“Demythologizing the monsters” month
by Sharon Robertson, Lt. Colonel –
It’s 5 a.m., and I just woke up to discover a myth staring me in the face—Orion, the mighty hunter, dressed in all his starry finery, was hovering just above the skylight in my bedroom. The bright stars in his belt made him clearly recognizable even though I didn’t have my glasses on, and I thought of God’s stern reminder to Job: “Can you bind the beautiful Pleiades? Can you loose the cords of Orion? Can you bring forth the constellations in their seasons or lead out the Bear with its cubs?” (Job 38:31, 32 NIV). I smiled in the darkness, and pulled the warm covers a little higher against the morning chill. God is in control.
And then I got up. God is in control! That’s too important a message to ignore in this month of myths and monsters and masks! GOD IS IN CONTROL! Monsters, real or imagined, hold no terrors for God’s people, because God is in control, and our future is in his loving hands.
So why am I bothered about so many things? Why have I allowed listening to the news to create monsters to be feared, when after all, my monsters, considered rationally, are only people after all—people whose motivations may differ from mine, whose beliefs may not be the same as mine, whose understanding of their place in God’s plan may not be the same as mine—but people, needy people like me, confronting a confusing, tension-building, terror-ridden world.
As far as I can see, there is only one reason for seeing people as monsters to be feared, or enemies to be hated, no matter what their behavior may be: spiritual myopia. Yes, sin is real. Yes, people are sinners, and their actions may be horrific, abhorrent. And yes, some people may be proud to consider themselves enemies of Christ. Some have gladly donned the mask of a monster, and proclaimed to the world their delight at being known as a threat to society; some don the mask of an angel, seeking to hide secret sin, and to convince the world that wrong is right, and obedience to the laws of God is weakness.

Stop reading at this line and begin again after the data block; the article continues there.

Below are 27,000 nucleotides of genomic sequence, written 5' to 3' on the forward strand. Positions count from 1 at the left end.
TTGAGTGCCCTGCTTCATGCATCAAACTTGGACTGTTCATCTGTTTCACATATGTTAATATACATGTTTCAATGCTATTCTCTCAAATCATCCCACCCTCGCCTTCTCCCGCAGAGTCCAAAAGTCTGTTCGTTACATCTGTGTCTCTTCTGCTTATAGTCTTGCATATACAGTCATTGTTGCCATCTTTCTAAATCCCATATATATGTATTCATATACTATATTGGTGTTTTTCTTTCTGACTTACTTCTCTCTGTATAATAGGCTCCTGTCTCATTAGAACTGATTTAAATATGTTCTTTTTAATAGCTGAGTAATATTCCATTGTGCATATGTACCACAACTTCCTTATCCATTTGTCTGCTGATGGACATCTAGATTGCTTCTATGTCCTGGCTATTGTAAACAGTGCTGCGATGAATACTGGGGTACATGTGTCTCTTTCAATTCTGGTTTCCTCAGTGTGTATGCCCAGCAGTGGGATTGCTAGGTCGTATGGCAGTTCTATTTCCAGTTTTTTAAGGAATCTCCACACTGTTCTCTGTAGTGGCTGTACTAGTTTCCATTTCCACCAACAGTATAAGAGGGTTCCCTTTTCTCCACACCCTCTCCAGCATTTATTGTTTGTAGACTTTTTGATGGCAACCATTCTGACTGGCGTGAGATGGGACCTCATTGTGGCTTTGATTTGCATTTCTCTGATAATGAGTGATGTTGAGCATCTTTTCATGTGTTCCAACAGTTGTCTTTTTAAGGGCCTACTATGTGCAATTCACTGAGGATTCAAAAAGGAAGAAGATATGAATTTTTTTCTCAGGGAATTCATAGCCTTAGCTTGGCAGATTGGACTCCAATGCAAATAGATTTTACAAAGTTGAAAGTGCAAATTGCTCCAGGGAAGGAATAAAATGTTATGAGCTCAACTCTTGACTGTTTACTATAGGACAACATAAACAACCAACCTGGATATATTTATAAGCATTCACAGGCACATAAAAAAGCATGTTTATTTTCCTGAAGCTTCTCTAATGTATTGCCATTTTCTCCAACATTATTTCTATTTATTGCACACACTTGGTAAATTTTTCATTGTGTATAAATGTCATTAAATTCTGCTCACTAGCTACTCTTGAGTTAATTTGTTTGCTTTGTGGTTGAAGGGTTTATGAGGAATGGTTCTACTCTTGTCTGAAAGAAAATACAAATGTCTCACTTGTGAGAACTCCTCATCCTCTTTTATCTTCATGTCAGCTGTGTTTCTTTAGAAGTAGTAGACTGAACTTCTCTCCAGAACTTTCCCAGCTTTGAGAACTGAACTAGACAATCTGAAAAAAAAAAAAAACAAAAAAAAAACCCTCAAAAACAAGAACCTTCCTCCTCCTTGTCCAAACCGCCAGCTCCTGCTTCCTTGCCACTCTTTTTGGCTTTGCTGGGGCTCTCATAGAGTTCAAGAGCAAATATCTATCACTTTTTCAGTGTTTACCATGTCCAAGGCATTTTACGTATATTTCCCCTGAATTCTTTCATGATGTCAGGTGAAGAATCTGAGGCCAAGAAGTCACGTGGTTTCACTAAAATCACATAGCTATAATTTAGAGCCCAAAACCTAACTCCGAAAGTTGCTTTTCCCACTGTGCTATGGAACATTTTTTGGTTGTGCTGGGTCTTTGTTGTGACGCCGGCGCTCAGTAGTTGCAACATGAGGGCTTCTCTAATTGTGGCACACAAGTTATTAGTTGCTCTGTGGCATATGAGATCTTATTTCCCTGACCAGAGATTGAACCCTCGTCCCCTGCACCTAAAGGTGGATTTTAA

In spite of it all, we must, through the healing powers of Christ, seek healing from our spiritual myopia, and seek his help to demythologize the mythical monsters, see beyond the deceptive masks, and discover the people, the individuals as Christ sees them, the men and women, boys and girls who are lost without him, the people whom he loves, and for whom he prays, “Father, forgive them, for they know not what they do.”
People can (and do) do bad things. We fear and hate the bad things they do, and that’s okay. We fear and hate the people who do bad things. That’s not okay. Love and hate cannot peaceably coexist in the Christian heart and mind. Jesus taught us to love our enemies, and to pray for those who despitefully use us; we cannot do that if we let the masks confuse us, and cause us to see people as monsters. Jesus had the only remedy: to love with his love, a love that sees clearly, but is not afraid, a love that is humanly impossible, but in Christ is to be the norm. He loves in and through us, and …perfect love casts out fear (1 John 4:18).